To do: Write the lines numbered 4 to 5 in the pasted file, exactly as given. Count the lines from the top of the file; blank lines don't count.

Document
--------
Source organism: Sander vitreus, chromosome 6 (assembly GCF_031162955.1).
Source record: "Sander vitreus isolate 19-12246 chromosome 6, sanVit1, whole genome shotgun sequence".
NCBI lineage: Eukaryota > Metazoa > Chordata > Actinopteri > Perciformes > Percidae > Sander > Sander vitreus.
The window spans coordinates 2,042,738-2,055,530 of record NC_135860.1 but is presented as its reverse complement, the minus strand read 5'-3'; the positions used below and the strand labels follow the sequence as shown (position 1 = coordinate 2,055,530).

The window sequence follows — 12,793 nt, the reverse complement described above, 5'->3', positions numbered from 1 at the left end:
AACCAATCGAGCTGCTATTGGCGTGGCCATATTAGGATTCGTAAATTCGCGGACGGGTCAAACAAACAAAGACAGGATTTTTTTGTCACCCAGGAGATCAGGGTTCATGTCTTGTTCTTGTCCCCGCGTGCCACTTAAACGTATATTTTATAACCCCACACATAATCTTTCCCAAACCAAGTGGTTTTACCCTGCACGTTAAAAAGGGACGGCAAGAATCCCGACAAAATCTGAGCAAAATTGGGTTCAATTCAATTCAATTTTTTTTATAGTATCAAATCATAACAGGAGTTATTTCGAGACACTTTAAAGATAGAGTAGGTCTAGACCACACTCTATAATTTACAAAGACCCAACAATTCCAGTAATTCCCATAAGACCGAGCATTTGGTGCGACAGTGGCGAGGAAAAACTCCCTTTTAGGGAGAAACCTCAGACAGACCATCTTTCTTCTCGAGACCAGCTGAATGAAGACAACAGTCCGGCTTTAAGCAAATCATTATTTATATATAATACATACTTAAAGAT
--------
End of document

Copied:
The window spans coordinates 2,042,738-2,055,530 of record NC_135860.1 but is presented as its reverse complement, the minus strand read 5'-3'; the positions used below and the strand labels follow the sequence as shown (position 1 = coordinate 2,055,530).

The window sequence follows — 12,793 nt, the reverse complement described above, 5'->3', positions numbered from 1 at the left end: